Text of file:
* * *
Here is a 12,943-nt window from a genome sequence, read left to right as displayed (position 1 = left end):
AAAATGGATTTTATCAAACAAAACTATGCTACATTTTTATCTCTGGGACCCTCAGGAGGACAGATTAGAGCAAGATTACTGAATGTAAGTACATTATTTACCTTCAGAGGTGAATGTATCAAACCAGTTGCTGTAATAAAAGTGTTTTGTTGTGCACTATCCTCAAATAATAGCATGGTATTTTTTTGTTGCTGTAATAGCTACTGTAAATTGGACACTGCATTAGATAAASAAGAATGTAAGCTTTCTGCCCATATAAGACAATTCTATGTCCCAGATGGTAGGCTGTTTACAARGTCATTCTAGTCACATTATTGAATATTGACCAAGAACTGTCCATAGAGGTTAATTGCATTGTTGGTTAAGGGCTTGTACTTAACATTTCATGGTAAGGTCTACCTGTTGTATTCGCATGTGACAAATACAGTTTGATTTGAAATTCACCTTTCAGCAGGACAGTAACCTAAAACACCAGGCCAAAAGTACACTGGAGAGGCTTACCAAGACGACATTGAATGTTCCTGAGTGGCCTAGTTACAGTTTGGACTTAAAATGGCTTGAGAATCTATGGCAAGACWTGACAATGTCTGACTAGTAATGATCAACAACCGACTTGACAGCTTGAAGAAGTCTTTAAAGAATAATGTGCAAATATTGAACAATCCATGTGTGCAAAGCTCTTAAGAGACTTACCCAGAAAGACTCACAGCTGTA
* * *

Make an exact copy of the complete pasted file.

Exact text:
Here is a 12,943-nt window from a genome sequence, read left to right as displayed (position 1 = left end):
AAAATGGATTTTATCAAACAAAACTATGCTACATTTTTATCTCTGGGACCCTCAGGAGGACAGATTAGAGCAAGATTACTGAATGTAAGTACATTATTTACCTTCAGAGGTGAATGTATCAAACCAGTTGCTGTAATAAAAGTGTTTTGTTGTGCACTATCCTCAAATAATAGCATGGTATTTTTTTGTTGCTGTAATAGCTACTGTAAATTGGACACTGCATTAGATAAASAAGAATGTAAGCTTTCTGCCCATATAAGACAATTCTATGTCCCAGATGGTAGGCTGTTTACAARGTCATTCTAGTCACATTATTGAATATTGACCAAGAACTGTCCATAGAGGTTAATTGCATTGTTGGTTAAGGGCTTGTACTTAACATTTCATGGTAAGGTCTACCTGTTGTATTCGCATGTGACAAATACAGTTTGATTTGAAATTCACCTTTCAGCAGGACAGTAACCTAAAACACCAGGCCAAAAGTACACTGGAGAGGCTTACCAAGACGACATTGAATGTTCCTGAGTGGCCTAGTTACAGTTTGGACTTAAAATGGCTTGAGAATCTATGGCAAGACWTGACAATGTCTGACTAGTAATGATCAACAACCGACTTGACAGCTTGAAGAAGTCTTTAAAGAATAATGTGCAAATATTGAACAATCCATGTGTGCAAAGCTCTTAAGAGACTTACCCAGAAAGACTCACAGCTGTA